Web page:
A couple of years later, in 2001, Tauheed landed a job as a special assistant to then-superintendent Bernard Taylor. An outcry erupted from the school board, which hadn't approved the $89,000-per-year position. When the board voted to eliminate his post, Taylor rehired him as a researcher with a much lower salary. That ended in controversy as well; after Tauheed penned a newspaper column criticizing the internal politics of the district, he abruptly departed from the payroll. Tauheed says he retired; district officials at the time told The Kansas City Star he was fired.
"One of the things it taught me was the level of politics that's involved in the process and obstructing the education of children," he says. "It's one thing to see it from the outside. It's another thing to see it from the inside."
Tauheed's involvement extends beyond district headquarters. A member of the Black United Front, a civil rights group, Tauheed has been part of the movement for African-centered education since the 1980s. In 1992, the Afrikan-Centered Education Collegium Campus was established. Tauheed now sits on its board of directors.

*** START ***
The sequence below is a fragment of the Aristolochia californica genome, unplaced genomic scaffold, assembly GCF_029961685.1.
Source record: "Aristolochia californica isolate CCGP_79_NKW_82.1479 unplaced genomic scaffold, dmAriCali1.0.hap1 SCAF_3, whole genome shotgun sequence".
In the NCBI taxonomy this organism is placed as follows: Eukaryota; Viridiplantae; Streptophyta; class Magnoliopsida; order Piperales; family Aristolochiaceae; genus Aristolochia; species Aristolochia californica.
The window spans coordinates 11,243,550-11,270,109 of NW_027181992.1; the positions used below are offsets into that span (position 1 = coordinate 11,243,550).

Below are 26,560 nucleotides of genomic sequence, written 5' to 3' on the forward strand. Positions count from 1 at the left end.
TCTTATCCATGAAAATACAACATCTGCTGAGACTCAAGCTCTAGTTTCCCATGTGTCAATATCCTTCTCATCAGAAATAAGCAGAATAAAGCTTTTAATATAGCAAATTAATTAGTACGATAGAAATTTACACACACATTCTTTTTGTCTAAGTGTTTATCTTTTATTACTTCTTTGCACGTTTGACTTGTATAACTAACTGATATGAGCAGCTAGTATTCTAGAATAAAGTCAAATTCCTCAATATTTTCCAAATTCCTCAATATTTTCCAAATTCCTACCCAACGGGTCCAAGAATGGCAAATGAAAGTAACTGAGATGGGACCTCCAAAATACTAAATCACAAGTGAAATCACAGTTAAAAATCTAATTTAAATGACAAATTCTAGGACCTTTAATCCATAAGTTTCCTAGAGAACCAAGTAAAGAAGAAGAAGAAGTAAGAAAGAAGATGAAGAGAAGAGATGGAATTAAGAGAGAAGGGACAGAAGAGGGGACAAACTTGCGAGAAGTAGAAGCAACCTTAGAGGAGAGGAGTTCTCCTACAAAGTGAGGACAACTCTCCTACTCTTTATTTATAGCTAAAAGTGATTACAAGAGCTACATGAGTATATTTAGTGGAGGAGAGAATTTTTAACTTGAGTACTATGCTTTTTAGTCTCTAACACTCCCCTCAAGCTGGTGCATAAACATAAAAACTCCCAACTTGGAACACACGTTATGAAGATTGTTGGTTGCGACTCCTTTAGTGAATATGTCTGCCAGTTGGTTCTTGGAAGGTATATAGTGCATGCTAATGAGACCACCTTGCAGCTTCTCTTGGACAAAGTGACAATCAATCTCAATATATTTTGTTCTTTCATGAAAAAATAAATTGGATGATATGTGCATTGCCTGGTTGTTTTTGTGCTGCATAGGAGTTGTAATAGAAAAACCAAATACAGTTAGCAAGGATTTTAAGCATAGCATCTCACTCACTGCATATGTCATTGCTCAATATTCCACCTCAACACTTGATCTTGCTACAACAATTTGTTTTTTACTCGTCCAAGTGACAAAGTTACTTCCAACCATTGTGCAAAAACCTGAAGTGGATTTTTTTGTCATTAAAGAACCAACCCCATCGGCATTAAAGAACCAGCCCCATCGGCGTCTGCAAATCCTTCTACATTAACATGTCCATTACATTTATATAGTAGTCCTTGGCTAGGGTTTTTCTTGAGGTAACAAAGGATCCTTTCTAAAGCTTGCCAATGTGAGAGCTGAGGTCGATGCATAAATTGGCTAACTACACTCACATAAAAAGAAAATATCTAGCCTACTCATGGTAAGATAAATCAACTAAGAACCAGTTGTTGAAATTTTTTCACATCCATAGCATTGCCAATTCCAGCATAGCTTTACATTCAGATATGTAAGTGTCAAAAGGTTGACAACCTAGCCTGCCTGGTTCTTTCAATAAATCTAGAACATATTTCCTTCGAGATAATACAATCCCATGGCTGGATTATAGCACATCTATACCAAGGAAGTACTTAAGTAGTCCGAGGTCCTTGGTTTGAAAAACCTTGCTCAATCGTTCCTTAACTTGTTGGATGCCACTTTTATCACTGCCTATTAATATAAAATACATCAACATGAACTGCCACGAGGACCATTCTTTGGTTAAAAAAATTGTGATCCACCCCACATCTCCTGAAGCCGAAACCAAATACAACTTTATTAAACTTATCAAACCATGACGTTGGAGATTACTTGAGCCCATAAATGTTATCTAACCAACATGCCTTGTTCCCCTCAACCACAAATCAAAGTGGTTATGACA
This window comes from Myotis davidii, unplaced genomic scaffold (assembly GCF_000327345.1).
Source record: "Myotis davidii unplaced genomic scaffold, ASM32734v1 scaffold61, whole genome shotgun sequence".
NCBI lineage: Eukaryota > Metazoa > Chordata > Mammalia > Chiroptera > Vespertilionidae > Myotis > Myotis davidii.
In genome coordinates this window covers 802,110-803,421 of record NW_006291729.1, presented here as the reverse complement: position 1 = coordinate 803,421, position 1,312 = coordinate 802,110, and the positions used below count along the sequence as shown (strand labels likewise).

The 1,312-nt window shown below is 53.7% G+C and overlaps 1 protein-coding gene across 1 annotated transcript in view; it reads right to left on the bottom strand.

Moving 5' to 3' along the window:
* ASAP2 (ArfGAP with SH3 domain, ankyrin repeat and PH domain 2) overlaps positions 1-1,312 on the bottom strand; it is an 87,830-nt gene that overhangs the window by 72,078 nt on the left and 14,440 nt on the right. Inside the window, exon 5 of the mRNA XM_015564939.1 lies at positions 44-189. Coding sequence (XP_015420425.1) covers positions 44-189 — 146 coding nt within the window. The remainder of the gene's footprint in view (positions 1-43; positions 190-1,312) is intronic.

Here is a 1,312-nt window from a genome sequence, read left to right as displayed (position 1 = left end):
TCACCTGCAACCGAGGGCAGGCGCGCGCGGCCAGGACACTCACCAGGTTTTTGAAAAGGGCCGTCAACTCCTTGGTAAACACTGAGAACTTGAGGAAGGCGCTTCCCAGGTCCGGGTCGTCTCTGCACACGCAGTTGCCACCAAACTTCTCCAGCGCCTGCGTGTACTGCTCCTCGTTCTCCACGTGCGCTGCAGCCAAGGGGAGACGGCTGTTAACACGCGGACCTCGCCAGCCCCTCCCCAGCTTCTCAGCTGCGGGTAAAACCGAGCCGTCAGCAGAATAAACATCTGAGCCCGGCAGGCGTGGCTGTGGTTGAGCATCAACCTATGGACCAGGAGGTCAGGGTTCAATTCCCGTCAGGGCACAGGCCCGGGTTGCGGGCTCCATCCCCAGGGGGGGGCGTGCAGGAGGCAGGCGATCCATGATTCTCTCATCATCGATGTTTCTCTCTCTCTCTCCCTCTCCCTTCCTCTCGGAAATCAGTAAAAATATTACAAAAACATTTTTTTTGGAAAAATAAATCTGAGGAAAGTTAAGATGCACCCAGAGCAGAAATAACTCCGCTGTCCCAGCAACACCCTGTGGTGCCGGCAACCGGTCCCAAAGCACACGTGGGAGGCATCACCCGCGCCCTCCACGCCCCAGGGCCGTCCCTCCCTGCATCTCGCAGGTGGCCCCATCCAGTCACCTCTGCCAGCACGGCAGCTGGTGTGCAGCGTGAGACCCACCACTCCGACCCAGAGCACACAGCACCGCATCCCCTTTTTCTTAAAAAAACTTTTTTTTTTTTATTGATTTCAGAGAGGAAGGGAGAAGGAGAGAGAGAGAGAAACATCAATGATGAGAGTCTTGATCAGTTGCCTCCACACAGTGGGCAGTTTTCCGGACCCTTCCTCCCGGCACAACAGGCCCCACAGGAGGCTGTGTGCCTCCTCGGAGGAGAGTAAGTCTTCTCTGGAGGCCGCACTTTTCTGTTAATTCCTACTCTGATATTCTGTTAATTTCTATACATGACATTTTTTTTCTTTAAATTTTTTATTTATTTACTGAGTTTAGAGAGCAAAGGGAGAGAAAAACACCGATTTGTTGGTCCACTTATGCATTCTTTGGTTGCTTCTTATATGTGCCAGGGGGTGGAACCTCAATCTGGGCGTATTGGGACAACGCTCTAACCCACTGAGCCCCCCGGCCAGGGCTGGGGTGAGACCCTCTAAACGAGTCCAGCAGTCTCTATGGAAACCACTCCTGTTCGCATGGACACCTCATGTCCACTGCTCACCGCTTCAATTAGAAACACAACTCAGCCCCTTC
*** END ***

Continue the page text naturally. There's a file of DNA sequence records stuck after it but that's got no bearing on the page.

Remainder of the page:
The effort has been an educational success. Students must apply to enroll at ACE, but Tauheed says approximately 98 percent of those who interview are accepted. According to state statistics for the 2007-08 school year, students at all three ACE buildings were performing at or above the district average in reading and math. Last year, Tauheed says, the ACE schools brought back 68 students to the district from private or charter schools.